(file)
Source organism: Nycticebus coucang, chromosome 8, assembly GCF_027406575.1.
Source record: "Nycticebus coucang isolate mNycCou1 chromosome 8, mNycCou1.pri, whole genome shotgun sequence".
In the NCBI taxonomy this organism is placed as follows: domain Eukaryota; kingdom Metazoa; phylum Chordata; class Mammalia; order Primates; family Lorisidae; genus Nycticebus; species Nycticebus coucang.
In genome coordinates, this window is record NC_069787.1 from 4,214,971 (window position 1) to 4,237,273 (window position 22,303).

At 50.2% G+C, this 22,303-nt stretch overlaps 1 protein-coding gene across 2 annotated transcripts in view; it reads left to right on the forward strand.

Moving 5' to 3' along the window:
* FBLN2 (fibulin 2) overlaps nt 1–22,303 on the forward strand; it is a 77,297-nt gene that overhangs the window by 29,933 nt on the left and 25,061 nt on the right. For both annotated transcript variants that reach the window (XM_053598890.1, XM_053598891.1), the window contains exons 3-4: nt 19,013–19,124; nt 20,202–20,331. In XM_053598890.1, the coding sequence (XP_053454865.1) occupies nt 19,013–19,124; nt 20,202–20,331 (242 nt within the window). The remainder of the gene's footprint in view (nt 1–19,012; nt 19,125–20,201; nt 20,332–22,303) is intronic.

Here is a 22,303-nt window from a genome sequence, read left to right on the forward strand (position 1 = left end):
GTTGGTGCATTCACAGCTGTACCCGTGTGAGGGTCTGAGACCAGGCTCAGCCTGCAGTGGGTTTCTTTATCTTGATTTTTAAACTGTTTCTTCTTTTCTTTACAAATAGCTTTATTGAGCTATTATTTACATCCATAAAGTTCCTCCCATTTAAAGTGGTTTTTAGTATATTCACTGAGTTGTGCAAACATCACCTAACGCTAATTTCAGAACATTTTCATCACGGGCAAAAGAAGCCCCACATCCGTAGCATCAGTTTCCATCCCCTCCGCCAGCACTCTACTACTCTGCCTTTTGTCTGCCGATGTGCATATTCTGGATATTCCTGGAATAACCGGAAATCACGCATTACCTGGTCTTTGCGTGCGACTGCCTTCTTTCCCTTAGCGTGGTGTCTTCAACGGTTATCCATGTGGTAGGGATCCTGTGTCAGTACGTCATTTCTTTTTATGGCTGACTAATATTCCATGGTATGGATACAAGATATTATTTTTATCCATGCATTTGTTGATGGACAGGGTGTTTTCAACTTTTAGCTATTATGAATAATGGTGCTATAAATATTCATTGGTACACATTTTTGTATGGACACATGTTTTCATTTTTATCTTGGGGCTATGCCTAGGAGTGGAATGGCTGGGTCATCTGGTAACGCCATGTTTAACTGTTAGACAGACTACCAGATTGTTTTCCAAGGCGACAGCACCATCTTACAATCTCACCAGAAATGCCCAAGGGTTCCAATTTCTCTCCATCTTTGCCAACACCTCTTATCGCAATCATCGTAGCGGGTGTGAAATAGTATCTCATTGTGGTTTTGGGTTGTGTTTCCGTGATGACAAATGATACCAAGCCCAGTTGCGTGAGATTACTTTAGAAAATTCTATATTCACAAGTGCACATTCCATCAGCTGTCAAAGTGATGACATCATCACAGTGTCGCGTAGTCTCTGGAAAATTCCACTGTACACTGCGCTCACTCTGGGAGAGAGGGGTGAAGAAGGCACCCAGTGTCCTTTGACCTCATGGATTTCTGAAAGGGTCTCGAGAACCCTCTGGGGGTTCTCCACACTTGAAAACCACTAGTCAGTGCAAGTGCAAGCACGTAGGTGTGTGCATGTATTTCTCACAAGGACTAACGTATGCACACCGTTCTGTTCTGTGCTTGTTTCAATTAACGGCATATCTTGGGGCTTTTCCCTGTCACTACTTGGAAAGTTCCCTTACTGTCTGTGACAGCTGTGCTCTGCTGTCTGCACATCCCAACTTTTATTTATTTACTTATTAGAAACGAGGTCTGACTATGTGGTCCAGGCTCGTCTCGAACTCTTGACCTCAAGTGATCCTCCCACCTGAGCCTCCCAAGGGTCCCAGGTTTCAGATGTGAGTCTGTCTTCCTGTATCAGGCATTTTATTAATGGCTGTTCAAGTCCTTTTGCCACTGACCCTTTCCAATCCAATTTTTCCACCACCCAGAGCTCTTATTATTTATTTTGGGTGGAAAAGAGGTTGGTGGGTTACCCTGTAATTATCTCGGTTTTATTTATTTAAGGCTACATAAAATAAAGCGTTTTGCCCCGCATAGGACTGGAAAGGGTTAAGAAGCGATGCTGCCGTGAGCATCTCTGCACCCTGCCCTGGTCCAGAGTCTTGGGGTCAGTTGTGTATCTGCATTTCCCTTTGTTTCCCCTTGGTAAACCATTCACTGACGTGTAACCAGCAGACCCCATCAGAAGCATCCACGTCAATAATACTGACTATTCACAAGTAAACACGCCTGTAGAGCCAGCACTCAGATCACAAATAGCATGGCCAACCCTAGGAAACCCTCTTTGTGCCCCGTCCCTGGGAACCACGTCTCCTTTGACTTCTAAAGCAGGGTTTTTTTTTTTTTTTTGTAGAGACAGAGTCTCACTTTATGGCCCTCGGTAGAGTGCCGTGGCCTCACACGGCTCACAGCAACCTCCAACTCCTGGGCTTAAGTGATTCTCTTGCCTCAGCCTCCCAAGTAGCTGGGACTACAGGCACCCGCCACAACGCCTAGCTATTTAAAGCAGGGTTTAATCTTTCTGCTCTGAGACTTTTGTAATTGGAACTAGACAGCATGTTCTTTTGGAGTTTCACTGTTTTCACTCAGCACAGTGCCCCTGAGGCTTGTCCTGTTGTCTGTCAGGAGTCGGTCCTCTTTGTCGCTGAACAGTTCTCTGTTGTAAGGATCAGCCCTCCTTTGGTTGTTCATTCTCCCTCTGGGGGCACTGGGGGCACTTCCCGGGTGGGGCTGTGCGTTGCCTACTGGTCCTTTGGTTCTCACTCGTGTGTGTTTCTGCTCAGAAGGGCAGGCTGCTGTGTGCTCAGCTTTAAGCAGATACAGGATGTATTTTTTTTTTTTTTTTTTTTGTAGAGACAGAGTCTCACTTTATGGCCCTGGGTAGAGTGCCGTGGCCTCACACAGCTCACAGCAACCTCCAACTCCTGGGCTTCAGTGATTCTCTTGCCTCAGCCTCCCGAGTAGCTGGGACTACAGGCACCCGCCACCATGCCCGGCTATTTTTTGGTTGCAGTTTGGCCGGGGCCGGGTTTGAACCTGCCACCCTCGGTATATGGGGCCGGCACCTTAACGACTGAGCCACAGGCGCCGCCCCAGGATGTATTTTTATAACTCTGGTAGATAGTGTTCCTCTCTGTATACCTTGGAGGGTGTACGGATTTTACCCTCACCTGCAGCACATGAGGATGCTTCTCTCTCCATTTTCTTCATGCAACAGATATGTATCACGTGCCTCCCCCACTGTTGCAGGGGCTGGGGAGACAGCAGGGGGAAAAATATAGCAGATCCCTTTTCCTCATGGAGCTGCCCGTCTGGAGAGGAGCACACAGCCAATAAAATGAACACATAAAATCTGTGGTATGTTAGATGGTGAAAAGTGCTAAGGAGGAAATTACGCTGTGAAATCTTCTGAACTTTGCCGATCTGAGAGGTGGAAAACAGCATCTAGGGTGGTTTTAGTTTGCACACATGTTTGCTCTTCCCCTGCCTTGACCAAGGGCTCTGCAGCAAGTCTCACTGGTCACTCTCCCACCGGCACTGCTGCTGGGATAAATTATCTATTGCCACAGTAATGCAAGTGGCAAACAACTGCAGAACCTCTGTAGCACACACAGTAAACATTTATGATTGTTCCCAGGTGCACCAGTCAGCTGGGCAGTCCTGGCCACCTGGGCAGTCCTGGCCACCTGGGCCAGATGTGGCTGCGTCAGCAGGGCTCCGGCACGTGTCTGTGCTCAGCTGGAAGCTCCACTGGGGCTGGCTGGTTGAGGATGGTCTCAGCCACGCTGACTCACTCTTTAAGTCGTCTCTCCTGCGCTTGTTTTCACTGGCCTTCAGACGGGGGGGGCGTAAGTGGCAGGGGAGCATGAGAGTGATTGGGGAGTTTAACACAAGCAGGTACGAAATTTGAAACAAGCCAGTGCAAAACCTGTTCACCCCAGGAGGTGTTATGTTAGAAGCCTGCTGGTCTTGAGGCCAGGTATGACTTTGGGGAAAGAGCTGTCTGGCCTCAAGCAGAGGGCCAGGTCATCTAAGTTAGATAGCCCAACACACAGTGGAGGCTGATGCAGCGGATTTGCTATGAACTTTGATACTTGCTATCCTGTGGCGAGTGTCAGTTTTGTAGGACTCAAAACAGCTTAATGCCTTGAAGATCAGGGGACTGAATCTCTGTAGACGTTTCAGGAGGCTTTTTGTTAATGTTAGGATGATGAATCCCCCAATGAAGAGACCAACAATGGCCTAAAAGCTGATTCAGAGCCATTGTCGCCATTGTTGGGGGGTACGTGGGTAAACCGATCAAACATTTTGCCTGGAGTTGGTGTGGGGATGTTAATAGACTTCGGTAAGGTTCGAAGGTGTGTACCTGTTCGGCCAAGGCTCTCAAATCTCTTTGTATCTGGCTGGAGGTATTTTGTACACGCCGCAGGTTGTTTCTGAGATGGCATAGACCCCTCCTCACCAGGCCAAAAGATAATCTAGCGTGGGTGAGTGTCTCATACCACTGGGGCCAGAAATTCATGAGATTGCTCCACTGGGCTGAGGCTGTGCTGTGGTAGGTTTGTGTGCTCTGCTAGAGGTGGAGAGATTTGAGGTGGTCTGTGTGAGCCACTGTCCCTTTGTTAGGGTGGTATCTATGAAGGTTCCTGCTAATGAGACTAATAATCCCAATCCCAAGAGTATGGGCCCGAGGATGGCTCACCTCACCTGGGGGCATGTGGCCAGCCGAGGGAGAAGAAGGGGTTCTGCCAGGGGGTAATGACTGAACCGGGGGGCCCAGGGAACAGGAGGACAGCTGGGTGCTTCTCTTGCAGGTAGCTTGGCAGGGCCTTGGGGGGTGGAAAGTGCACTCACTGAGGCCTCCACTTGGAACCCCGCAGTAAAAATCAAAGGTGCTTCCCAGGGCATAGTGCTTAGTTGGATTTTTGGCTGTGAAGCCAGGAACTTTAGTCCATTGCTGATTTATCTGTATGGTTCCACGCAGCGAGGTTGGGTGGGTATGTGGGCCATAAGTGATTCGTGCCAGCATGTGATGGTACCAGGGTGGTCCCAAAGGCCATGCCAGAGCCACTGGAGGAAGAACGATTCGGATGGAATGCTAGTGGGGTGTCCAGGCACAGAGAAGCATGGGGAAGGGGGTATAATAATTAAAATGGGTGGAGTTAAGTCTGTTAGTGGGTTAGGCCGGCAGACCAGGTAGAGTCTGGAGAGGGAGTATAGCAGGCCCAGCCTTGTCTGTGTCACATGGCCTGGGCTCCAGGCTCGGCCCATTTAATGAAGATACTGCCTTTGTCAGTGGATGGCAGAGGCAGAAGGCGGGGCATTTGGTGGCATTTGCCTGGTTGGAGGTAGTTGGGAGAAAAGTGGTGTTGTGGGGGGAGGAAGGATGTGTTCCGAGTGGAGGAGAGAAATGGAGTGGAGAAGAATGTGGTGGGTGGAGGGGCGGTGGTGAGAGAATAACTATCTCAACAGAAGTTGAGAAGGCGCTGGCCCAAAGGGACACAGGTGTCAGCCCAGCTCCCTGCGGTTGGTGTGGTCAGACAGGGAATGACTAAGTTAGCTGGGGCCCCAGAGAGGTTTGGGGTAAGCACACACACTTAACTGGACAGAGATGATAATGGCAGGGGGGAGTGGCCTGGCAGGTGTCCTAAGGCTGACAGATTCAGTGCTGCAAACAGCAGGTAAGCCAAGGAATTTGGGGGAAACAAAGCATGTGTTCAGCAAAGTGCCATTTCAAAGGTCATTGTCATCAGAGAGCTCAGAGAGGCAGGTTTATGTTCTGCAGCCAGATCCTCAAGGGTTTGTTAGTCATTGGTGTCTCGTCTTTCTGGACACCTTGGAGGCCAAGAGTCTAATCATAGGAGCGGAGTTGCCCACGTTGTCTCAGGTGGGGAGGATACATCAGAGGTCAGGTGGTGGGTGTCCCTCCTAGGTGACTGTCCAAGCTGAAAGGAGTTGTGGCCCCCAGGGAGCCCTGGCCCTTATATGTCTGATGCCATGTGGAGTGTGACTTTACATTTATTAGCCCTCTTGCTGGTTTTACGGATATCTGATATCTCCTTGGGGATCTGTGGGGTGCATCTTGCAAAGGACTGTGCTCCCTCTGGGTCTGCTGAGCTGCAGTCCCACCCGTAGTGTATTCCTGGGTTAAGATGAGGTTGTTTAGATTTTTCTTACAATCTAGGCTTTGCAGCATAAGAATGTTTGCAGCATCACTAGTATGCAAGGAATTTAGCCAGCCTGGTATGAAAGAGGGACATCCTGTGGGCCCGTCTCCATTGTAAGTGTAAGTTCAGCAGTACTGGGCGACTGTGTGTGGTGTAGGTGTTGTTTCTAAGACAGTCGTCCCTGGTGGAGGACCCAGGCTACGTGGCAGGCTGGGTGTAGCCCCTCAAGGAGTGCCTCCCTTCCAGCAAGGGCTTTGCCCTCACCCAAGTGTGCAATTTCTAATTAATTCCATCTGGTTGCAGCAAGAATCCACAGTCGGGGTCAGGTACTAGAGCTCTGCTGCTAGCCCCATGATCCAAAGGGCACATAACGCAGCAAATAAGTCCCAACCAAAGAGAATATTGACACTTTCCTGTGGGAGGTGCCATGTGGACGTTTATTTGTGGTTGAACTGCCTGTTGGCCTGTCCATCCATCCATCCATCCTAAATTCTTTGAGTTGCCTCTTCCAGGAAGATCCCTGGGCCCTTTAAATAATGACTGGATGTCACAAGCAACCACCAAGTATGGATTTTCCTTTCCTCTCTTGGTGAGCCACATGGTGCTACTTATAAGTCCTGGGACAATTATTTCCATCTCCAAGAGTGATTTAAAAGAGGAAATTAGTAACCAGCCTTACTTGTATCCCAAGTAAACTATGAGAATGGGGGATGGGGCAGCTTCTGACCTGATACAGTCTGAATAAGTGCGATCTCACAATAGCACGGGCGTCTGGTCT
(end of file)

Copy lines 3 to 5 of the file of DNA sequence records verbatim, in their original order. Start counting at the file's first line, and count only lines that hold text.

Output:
In the NCBI taxonomy this organism is placed as follows: domain Eukaryota; kingdom Metazoa; phylum Chordata; class Mammalia; order Primates; family Lorisidae; genus Nycticebus; species Nycticebus coucang.
In genome coordinates, this window is record NC_069787.1 from 4,214,971 (window position 1) to 4,237,273 (window position 22,303).

At 50.2% G+C, this 22,303-nt stretch overlaps 1 protein-coding gene across 2 annotated transcripts in view; it reads left to right on the forward strand.